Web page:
Friday, June 11, 2010

7.6" of rain overnight

With youngest daughter camping out at the Bonnaroo Concert in Tennessee, this story of sudden, fatal floods in Arkansas is worrisome. These insanely heavy precipitation events are predicted by climate change science, because warmer air holds more water vapor, and produces more intense storms. Recently there have been devastating deluges in many places, including all over the midwest, in Tennessee, and in New England, not to mention the UK, and Eastern Europe. These events, not to mention record-shattering blizzards, should be linked to our habit of burning fuels and raising average global temperatures!

These little oddities I found with many others hanging on an ornamental pear. I guess the fruit, which is not considered edible for people although birds enjoy it, has been colonized by some fungus, which then deposited spores all over the tissue I wrapped it in until I had a chance to take the pictures. There are many strange and unprecedented things occurring in the natural world that I would like to explore and discuss, but I am traveling and have only intermittent access to the magical intertubes.
For now the two pictures following must stand in for all the other things I am seeing and thinking and reading about. The first is the staggering acceleration of vegetative damage, apparent in leaves and quite ominously, in lawns and fields of hay. Another is, how did we come to this degree of desperation - what folly for perhaps 3 centuries of hubris and greed has led us to disassociate our survival from the vibrancy of the natural world? And of course there is the question, once one has accepted the likely inevitability of vast numbers of extinctions, of how to respond to it. Along those lines is a quote found in the chapter, "Disconnection From Nature," (which is a very important topic), addressed in Clive Hamilton's "Requiem for a Species" which I have almost finished - and is a philosophical treatise that is essential reading for anyone struggling with the burden of knowing of our existential threats:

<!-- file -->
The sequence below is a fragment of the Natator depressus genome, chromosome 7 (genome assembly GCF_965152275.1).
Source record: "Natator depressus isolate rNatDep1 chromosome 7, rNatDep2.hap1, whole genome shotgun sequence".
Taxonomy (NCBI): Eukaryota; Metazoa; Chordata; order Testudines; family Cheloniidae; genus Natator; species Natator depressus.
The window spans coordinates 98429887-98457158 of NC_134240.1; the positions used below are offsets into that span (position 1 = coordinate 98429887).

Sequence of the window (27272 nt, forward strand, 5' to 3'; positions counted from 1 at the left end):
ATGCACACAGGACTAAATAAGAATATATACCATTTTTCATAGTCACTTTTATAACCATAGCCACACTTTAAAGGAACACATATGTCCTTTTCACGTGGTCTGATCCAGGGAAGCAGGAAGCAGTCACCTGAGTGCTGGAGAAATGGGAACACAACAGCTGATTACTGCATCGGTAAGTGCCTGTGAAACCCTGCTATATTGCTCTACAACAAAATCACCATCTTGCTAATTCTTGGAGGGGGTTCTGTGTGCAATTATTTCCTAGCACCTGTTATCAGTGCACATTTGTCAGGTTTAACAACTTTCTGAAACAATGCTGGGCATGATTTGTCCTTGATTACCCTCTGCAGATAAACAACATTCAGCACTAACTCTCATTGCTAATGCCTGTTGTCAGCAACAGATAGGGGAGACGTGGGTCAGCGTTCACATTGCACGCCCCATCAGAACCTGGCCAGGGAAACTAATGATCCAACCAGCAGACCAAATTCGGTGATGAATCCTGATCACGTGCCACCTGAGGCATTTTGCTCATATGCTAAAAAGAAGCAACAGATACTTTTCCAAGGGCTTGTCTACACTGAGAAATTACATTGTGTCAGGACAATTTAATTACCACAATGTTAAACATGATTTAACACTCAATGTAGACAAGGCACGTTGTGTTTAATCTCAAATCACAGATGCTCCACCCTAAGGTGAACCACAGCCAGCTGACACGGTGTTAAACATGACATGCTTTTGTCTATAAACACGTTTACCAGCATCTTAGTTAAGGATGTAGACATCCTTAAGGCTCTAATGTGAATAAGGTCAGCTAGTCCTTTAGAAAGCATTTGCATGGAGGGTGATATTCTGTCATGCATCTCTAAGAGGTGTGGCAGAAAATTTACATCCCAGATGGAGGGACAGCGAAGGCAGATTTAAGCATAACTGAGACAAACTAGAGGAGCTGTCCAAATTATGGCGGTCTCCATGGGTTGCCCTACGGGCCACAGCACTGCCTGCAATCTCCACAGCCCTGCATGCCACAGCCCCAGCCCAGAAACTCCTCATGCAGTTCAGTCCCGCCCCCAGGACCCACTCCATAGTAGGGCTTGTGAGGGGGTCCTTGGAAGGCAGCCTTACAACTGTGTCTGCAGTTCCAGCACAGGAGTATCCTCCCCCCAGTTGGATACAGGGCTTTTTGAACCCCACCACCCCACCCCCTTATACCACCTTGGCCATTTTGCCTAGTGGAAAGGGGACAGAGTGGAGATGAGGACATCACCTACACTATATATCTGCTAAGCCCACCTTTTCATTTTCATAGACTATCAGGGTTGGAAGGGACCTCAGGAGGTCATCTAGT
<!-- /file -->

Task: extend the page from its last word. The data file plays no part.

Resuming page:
"William Derham, who in 1711 delivered the prestigious Boyle Lecture, put it more bluntly:

'We can, if need be, ransack the whole globe, penetrate into the bowels of the earth, descend to the bottom of the deep, travel to the farthest regions of this world, to acquire wealth, to increase our knowledge, or even only to please our eye and fancy.'" (P. 141)

Here is a visceral description of the deluge alluded to at the top of this post:

Floodwaters that rose as swiftly as 8 feet an hour tore through a campground packed with vacationing families early Friday, carrying away tents and overturning RVs as campers slept. At least 16 people were killed, and dozens more missing and feared dead.

The raging torrent poured through the remote valley with such force that it peeled asphalt off roads and bark off trees.

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